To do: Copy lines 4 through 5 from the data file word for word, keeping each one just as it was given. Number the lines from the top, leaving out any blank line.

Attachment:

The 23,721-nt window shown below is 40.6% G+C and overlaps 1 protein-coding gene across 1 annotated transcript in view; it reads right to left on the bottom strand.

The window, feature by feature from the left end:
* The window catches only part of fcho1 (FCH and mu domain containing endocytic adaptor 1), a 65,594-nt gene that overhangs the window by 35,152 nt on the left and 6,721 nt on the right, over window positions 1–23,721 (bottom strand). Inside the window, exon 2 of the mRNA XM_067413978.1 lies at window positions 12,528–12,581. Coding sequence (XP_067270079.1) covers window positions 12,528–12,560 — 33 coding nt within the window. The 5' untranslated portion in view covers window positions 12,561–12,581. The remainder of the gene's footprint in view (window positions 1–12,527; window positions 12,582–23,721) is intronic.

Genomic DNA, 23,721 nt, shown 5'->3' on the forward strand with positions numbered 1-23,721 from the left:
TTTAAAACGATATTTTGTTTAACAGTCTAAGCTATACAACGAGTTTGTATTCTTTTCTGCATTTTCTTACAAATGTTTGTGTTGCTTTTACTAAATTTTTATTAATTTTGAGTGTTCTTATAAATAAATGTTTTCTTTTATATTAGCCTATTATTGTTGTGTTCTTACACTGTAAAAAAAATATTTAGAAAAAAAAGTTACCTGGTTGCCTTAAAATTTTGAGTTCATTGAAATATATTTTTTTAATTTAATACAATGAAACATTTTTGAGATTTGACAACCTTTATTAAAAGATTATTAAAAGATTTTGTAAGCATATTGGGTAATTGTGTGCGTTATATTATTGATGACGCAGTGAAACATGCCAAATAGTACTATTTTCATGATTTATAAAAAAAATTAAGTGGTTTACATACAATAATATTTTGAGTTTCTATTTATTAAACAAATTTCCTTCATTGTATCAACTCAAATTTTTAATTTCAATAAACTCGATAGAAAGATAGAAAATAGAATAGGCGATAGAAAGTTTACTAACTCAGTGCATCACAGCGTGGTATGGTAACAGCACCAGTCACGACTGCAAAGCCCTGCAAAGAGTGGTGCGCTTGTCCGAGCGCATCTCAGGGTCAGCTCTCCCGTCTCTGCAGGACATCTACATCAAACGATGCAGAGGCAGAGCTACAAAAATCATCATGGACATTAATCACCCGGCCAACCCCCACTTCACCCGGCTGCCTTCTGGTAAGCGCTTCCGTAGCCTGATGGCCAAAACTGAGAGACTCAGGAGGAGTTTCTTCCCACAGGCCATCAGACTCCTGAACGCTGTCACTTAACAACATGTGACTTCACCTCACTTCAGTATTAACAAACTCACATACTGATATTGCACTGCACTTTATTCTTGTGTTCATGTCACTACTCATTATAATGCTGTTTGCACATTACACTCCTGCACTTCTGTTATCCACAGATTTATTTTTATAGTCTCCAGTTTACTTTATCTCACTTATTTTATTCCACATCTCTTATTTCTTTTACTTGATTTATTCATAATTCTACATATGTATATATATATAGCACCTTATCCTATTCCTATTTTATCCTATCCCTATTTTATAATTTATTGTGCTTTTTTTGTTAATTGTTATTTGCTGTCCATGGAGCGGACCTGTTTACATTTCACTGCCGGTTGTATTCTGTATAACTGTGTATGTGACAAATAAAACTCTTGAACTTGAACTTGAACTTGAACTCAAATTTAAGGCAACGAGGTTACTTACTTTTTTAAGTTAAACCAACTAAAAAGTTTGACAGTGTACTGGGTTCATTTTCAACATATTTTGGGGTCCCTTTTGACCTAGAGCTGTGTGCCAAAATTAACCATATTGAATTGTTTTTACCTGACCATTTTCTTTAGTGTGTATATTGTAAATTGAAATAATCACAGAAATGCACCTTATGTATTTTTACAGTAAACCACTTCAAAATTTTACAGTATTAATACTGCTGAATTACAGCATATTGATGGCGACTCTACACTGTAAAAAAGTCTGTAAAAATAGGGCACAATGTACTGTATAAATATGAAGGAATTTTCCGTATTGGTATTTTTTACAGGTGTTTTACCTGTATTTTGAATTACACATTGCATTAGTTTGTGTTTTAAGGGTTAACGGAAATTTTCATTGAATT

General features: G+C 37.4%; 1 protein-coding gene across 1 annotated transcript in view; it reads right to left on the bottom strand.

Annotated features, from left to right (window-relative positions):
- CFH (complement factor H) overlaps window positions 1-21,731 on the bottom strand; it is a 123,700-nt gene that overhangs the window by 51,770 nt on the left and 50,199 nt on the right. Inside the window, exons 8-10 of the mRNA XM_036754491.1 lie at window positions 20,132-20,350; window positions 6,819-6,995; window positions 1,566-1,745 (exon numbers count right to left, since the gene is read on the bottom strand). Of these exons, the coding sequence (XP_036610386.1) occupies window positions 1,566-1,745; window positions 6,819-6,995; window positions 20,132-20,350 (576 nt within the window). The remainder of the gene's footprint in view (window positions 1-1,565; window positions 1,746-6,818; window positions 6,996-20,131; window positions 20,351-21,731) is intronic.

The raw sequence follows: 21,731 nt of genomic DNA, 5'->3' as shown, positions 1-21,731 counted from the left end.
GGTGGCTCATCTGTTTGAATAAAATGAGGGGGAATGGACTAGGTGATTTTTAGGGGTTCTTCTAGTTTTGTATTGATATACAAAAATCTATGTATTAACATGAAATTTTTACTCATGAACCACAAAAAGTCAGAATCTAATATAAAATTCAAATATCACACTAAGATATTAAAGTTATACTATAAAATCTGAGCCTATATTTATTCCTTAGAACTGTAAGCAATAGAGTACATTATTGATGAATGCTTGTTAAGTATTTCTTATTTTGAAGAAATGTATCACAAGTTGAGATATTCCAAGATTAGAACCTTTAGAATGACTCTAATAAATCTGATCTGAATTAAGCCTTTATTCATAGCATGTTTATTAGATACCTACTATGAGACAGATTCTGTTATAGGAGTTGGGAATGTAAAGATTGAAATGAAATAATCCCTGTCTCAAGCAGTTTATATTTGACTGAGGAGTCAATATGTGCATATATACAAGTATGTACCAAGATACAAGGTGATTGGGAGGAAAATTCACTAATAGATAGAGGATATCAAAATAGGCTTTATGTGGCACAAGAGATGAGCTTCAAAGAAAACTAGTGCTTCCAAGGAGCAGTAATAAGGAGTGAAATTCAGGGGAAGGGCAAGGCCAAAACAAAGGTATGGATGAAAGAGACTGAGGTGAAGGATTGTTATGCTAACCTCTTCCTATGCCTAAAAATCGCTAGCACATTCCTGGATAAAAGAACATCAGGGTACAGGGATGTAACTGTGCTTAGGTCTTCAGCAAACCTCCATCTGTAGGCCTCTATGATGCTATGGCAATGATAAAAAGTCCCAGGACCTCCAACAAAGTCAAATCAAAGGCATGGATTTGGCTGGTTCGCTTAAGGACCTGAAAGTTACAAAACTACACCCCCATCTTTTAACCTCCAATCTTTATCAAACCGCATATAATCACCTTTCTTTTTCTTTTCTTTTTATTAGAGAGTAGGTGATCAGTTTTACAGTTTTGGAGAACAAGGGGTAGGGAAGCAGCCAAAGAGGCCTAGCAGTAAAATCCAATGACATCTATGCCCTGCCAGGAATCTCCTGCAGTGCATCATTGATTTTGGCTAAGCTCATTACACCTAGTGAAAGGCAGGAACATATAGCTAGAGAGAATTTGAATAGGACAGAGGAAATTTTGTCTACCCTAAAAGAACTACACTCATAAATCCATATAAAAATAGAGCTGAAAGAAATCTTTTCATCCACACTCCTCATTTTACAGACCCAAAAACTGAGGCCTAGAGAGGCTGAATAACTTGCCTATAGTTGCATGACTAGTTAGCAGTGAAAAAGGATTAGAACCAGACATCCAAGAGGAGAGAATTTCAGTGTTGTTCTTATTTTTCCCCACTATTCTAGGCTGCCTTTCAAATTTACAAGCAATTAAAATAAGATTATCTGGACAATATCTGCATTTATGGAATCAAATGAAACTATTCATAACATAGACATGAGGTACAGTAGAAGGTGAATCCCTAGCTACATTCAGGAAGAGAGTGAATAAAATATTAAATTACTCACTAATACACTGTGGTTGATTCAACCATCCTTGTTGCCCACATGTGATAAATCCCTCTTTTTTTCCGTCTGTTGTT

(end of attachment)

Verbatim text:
Genomic DNA, 23,721 nt, shown 5'->3' on the forward strand with positions numbered 1-23,721 from the left:
TTTAAAACGATATTTTGTTTAACAGTCTAAGCTATACAACGAGTTTGTATTCTTTTCTGCATTTTCTTACAAATGTTTGTGTTGCTTTTACTAAATTTTTATTAATTTTGAGTGTTCTTATAAATAAATGTTTTCTTTTATATTAGCCTATTATTGTTGTGTTCTTACACTGTAAAAAAAATATTTAGAAAAAAAAGTTACCTGGTTGCCTTAAAATTTTGAGTTCATTGAAATATATTTTTTTAATTTAATACAATGAAACATTTTTGAGATTTGACAACCTTTATTAAAAGATTATTAAAAGATTTTGTAAGCATATTGGGTAATTGTGTGCGTTATATTATTGATGACGCAGTGAAACATGCCAAATAGTACTATTTTCATGATTTATAAAAAAAATTAAGTGGTTTACATACAATAATATTTTGAGTTTCTATTTATTAAACAAATTTCCTTCATTGTATCAACTCAAATTTTTAATTTCAATAAACTCGATAGAAAGATAGAAAATAGAATAGGCGATAGAAAGTTTACTAACTCAGTGCATCACAGCGTGGTATGGTAACAGCACCAGTCACGACTGCAAAGCCCTGCAAAGAGTGGTGCGCTTGTCCGAGCGCATCTCAGGGTCAGCTCTCCCGTCTCTGCAGGACATCTACATCAAACGATGCAGAGGCAGAGCTACAAAAATCATCATGGACATTAATCACCCGGCCAACCCCCACTTCACCCGGCTGCCTTCTGGTAAGCGCTTCCGTAGCCTGATGGCCAAAACTGAGAGACTCAGGAGGAGTTTCTTCCCACAGGCCATCAGACTCCTGAACGCTGTCACTTAACAACATGTGACTTCACCTCACTTCAGTATTAACAAACTCACATACTGATATTGCACTGCACTTTATTCTTGTGTTCATGTCACTACTCATTATAATGCTGTTTGCACATTACACTCCTGCACTTCTGTTATCCACAGATTTATTTTTATAGTCTCCAGTTTACTTTATCTCACTTATTTTATTCCACATCTCTTATTTCTTTTACTTGATTTATTCATAATTCTACATATGTATATATATATAGCACCTTATCCTATTCCTATTTTATCCTATCCCTATTTTATAATTTATTGTGCTTTTTTTGTTAATTGTTATTTGCTGTCCATGGAGCGGACCTGTTTACATTTCACTGCCGGTTGTATTCTGTATAACTGTGTATGTGACAAATAAAACTCTTGAACTTGAACTTGAACTTGAACTCAAATTTAAGGCAACGAGGTTACTTACTTTTTTAAGTTAAACCAACTAAAAAGTTTGACAGTGTACTGGGTTCATTTTCAACATATTTTGGGGTCCCTTTTGACCTAGAGCTGTGTGCCAAAATTAACCATATTGAATTGTTTTTACCTGACCATTTTCTTTAGTGTGTATATTGTAAATTGAAATAATCACAGAAATGCACCTTATGTATTTTTACAGTAAACCACTTCAAAATTTTACAGTATTAATACTGCTGAATTACAGCATATTGATGGCGACTCTACACTGTAAAAAAGTCTGTAAAAATAGGGCACAATGTACTGTATAAATATGAAGGAATTTTCCGTATTGGTATTTTTTACAGGTGTTTTACCTGTATTTTGAATTACACATTGCATTAGTTTGTGTTTTAAGGGTTAACGGAAATTTTCATTGAATT